Do you remember the soft-spoken, cigar smoking detective on the hit TV series
"Columbo?" Most people do because the show is still in reruns all over
the world and once in a while a new episode comes out. One of Detective
Columbo's trademarks is that he would start to leave and when he was almost out
the door he would stop and say, "Oh. Just one more thing." The same
technique can be used by speakers (without the cigar).
This is how the Columbo technique works: Save one of your really critical
points . . . maybe your most important point . . . then completely leave your
subject . . . then use the "Oh. Just one more thing" technique and
deliver your big point.
Until you've tried this out several times, don't try to use this technique at
the end of your speech. If you do, people will start shuffling their materials in
anticipation of the talk being over. This would cause too much distraction for
the technique to have it's full effect.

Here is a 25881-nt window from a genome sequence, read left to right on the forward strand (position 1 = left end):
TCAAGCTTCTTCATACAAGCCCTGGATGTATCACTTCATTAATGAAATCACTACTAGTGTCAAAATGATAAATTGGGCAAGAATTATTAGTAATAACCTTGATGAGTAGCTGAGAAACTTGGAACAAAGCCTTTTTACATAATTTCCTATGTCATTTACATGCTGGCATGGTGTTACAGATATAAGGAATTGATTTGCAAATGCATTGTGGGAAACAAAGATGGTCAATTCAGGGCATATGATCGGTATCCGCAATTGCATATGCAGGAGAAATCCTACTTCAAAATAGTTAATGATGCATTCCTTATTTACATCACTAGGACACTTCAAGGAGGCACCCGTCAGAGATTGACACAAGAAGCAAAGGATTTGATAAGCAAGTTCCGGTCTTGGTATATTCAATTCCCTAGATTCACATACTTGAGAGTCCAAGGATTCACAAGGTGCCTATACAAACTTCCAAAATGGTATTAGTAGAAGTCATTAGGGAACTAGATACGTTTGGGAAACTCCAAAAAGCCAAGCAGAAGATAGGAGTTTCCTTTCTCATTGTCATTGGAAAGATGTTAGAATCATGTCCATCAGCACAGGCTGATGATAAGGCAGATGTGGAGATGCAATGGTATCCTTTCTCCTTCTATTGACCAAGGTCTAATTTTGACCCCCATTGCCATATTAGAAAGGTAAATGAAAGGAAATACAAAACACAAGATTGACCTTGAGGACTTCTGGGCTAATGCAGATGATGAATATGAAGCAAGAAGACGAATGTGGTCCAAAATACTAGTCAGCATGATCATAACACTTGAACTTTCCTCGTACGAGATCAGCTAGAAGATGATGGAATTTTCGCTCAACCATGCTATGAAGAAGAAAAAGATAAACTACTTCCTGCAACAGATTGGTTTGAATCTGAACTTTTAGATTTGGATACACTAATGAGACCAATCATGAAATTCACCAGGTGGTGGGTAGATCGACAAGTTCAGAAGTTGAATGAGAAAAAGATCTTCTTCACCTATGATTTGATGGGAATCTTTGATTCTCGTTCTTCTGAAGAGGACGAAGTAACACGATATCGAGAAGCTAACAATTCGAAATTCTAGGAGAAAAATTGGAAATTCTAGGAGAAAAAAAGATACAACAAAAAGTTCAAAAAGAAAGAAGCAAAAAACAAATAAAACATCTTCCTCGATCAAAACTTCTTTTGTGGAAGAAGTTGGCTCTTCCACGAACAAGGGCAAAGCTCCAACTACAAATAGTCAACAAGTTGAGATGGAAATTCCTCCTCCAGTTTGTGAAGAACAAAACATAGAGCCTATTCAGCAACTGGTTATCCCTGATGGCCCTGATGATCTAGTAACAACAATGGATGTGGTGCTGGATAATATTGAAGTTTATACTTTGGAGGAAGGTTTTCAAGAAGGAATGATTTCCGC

Begin by using the technique just before a major transition in your talk.
That way you will eliminate the shuffling of papers problem noted above. When
you get comfortable with this, try the technique before a break. Play with your
wording so that you control the audience. Don't say "Well before we take a
break . . . " This will start them shuffling. Say something like,
"That's all on that topic . . . Oh. and one more thing" . . . then
give your main point. As you get really good at controlling the crowd you can
try this as your closing. Coming back with the main point will be powerful and
Oh. Just one more thing . . . .only use this technique ONCE per presentation.